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Moon Lore, by Timothy Harley, [1885], at

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We owe an immense debt of gratitude and honour to the many enterprising and cultivated men who have gone into all parts of the earth and among all peoples to investigate human history and habit, mythology and religion, and thus enrich the stores of our national literature. With such a host of travellers gathering up the fragments, nothing of value is likely to be lost. We have to thank intelligent explorers for all we know of the mythical frog or toad in the moon: an addition to our information which is not unworthy of thoughtful notice.

The Selish race of North-west American Indians, who inhabit the country between the Cascade and Rocky Mountains, have a tradition, which Captain Wilson relates as follows: "The expression of 'a toad in the moon,' equivalent to our 'man in the moon,' is explained by a very pretty story relating how the little wolf, being desperately in love with the toad, went a-wooing one night and prayed that the moon might shine brightly on his adventure; his prayer was granted, and by the clear light of a full moon he was pursuing the toad, and had nearly caught her, when, as a last chance of escape, she made a desperate spring on to the face of the moon, where she remains to this day." 91 Another writer says that "the Cowichan tribes think that the moon has a frog in it." 92

From the Great Western we turn to the Great[paragraph continues]

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Eastern world, and in China find the frog in the moon. "The famous astronomer Chang Hêng was avowedly a disciple of Indian teachers. The statement given by Chang Hêng is to the effect that 'How I, the fabled inventor of arrows in the days of Yao and Shun, *70 obtained the drug of immortality from Si Wang Mu (the fairy 'Royal Mother' of the West); and Chang Ngo (his wife) having stolen it, fled to the moon, and became the frog--Chang-chu--which is seen there.' The lady Chang-ngo is still pointed out among the shadows in the surface of the Moon." 93 Dr. Wells Williams also tells us that in China "the sun is symbolized by the figure of a raven in a circle, and the moon by a rabbit on his hind legs pounding rice in a mortar, or by a three-legged toad. The last refers to the legend of an ancient beauty, Chang-ngo, who drank the liquor of immortality, and straightway ascended to the moon, where she was transformed into a toad, still to be traced in its face. It is a special object of worship in autumn, and moon cakes dedicated to it are sold at this season." 94 We have little doubt that what the Chinese look for they see. We in the West characterize and colour objects which we behold, as we see them through the painted windows of our predisposition or prejudice. As a great novelist writes: "From the same object different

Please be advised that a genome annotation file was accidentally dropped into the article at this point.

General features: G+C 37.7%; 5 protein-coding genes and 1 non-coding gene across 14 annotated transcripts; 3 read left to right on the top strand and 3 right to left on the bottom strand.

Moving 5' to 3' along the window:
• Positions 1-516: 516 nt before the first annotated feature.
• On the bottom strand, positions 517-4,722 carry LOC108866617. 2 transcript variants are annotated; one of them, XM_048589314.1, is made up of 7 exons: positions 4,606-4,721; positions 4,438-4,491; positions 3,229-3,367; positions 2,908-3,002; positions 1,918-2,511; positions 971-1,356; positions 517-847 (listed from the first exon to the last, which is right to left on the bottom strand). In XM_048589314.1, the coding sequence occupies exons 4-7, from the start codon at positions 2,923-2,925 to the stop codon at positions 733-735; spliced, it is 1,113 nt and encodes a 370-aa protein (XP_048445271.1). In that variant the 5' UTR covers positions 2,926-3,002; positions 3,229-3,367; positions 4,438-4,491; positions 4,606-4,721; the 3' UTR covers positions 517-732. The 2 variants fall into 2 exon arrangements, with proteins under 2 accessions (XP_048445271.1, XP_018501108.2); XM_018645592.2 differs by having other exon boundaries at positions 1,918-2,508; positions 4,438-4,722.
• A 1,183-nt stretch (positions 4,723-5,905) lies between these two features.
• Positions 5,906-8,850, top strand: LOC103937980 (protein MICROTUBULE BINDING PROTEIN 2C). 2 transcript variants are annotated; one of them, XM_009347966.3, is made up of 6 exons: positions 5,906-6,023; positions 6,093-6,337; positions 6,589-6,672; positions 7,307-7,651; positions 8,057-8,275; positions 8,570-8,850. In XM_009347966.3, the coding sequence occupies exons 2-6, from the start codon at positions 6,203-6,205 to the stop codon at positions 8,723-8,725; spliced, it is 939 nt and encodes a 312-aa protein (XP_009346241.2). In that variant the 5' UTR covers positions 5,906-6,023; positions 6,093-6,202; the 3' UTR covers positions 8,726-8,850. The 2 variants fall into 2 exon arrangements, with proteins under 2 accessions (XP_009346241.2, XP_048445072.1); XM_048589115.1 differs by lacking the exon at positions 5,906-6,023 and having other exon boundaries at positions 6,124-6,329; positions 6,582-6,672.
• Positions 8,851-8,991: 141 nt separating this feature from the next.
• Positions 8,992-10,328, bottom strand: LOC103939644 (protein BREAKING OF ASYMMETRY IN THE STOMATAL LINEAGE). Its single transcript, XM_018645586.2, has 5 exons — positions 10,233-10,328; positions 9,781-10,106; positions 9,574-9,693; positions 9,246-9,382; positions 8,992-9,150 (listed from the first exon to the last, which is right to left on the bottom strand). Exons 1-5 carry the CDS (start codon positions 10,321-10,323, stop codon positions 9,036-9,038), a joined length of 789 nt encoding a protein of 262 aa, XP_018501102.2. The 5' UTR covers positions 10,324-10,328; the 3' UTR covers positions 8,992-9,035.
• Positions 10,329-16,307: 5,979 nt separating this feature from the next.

*70 Mr. Herbert A. Giles says that How I was a legendary chieftain, who "flourished about 2,500 B.C." Strange Stories from a Chinese Studio, London, 1880, i. 19, note.

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conclusions are drawn; the most common externals of nature, the wind and the wave, the stars and the heavens, the very earth on which we tread, never excite in different bosoms the same ideas; and it is from our own hearts, and not from an outward source, that we draw the hues which colour the web of our existence. It is true, answered Clarence. You remember that in two specks of the moon the enamoured maiden perceived two unfortunate lovers, while the ambitious curate conjectured that they were the spires of a cathedral." 95 Besides, it must be confessed that the particular moon-patch that has awakened so much interest in every age and nation is quite as much like a frog or toad as it is like a rabbit or hare.

Next: VI. Other Moon Myths